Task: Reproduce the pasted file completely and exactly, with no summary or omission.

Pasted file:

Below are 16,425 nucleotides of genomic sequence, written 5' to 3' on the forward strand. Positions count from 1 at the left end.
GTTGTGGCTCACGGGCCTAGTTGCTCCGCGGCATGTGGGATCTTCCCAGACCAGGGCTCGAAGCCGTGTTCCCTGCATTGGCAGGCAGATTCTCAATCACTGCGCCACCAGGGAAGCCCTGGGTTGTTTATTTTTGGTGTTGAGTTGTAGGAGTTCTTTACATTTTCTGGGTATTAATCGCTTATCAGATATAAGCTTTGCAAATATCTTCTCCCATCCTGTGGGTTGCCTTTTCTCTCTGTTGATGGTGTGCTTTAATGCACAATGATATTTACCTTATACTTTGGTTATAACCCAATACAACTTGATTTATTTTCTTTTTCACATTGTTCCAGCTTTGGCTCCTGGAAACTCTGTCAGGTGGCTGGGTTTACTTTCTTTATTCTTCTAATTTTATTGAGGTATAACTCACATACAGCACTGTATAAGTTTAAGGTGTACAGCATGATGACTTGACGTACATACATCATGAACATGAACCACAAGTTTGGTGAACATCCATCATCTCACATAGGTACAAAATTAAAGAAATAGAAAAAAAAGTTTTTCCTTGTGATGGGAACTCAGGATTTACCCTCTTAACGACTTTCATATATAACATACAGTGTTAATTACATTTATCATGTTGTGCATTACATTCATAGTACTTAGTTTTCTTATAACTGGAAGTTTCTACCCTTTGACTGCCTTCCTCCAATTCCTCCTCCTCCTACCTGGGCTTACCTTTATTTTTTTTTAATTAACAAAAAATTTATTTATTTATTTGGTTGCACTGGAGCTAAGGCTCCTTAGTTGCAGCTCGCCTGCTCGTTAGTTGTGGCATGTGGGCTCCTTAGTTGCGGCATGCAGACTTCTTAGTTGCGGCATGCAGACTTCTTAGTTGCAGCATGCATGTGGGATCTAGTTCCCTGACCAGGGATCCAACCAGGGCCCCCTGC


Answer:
Below are 16,425 nucleotides of genomic sequence, written 5' to 3' on the forward strand. Positions count from 1 at the left end.
GTTGTGGCTCACGGGCCTAGTTGCTCCGCGGCATGTGGGATCTTCCCAGACCAGGGCTCGAAGCCGTGTTCCCTGCATTGGCAGGCAGATTCTCAATCACTGCGCCACCAGGGAAGCCCTGGGTTGTTTATTTTTGGTGTTGAGTTGTAGGAGTTCTTTACATTTTCTGGGTATTAATCGCTTATCAGATATAAGCTTTGCAAATATCTTCTCCCATCCTGTGGGTTGCCTTTTCTCTCTGTTGATGGTGTGCTTTAATGCACAATGATATTTACCTTATACTTTGGTTATAACCCAATACAACTTGATTTATTTTCTTTTTCACATTGTTCCAGCTTTGGCTCCTGGAAACTCTGTCAGGTGGCTGGGTTTACTTTCTTTATTCTTCTAATTTTATTGAGGTATAACTCACATACAGCACTGTATAAGTTTAAGGTGTACAGCATGATGACTTGACGTACATACATCATGAACATGAACCACAAGTTTGGTGAACATCCATCATCTCACATAGGTACAAAATTAAAGAAATAGAAAAAAAAGTTTTTCCTTGTGATGGGAACTCAGGATTTACCCTCTTAACGACTTTCATATATAACATACAGTGTTAATTACATTTATCATGTTGTGCATTACATTCATAGTACTTAGTTTTCTTATAACTGGAAGTTTCTACCCTTTGACTGCCTTCCTCCAATTCCTCCTCCTCCTACCTGGGCTTACCTTTATTTTTTTTTAATTAACAAAAAATTTATTTATTTATTTGGTTGCACTGGAGCTAAGGCTCCTTAGTTGCAGCTCGCCTGCTCGTTAGTTGTGGCATGTGGGCTCCTTAGTTGCGGCATGCAGACTTCTTAGTTGCGGCATGCAGACTTCTTAGTTGCAGCATGCATGTGGGATCTAGTTCCCTGACCAGGGATCCAACCAGGGCCCCCTGC